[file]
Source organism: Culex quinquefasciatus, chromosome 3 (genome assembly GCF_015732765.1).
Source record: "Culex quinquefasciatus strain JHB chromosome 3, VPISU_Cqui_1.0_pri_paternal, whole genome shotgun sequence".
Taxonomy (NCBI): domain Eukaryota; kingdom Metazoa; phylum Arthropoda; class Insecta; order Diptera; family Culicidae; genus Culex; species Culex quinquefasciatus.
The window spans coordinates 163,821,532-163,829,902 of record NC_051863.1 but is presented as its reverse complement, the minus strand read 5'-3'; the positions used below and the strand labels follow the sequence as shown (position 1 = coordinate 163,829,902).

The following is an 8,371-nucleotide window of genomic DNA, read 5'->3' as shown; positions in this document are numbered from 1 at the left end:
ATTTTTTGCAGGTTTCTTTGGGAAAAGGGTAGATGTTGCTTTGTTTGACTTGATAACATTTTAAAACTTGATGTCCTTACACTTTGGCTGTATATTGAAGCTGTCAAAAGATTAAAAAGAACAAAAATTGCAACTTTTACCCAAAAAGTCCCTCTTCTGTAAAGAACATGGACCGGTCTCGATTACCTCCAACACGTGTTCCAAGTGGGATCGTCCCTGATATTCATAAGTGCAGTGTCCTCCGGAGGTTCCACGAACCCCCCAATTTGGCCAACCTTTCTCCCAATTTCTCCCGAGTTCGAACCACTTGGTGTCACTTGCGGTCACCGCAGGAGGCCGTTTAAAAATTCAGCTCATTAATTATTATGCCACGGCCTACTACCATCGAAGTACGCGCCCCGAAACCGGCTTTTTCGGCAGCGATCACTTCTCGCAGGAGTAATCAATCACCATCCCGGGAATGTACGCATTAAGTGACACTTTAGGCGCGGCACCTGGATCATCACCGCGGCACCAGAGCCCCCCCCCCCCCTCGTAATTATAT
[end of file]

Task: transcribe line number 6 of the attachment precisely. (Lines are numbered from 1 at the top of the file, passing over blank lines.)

ATTTTTTGCAGGTTTCTTTGGGAAAAGGGTAGATGTTGCTTTGTTTGACTTGATAACATTTTAAAACTTGATGTCCTTACACTTTGGCTGTATATTGAAGCTGTCAAAAGATTAAAAAGAACAAAAATTGCAACTTTTACCCAAAAAGTCCCTCTTCTGTAAAGAACATGGACCGGTCTCGATTACCTCCAACACGTGTTCCAAGTGGGATCGTCCCTGATATTCATAAGTGCAGTGTCCTCCGGAGGTTCCACGAACCCCCCAATTTGGCCAACCTTTCTCCCAATTTCTCCCGAGTTCGAACCACTTGGTGTCACTTGCGGTCACCGCAGGAGGCCGTTTAAAAATTCAGCTCATTAATTATTATGCCACGGCCTACTACCATCGAAGTACGCGCCCCGAAACCGGCTTTTTCGGCAGCGATCACTTCTCGCAGGAGTAATCAATCACCATCCCGGGAATGTACGCATTAAGTGACACTTTAGGCGCGGCACCTGGATCATCACCGCGGCACCAGAGCCCCCCCCCCCCCTCGTAATTATAT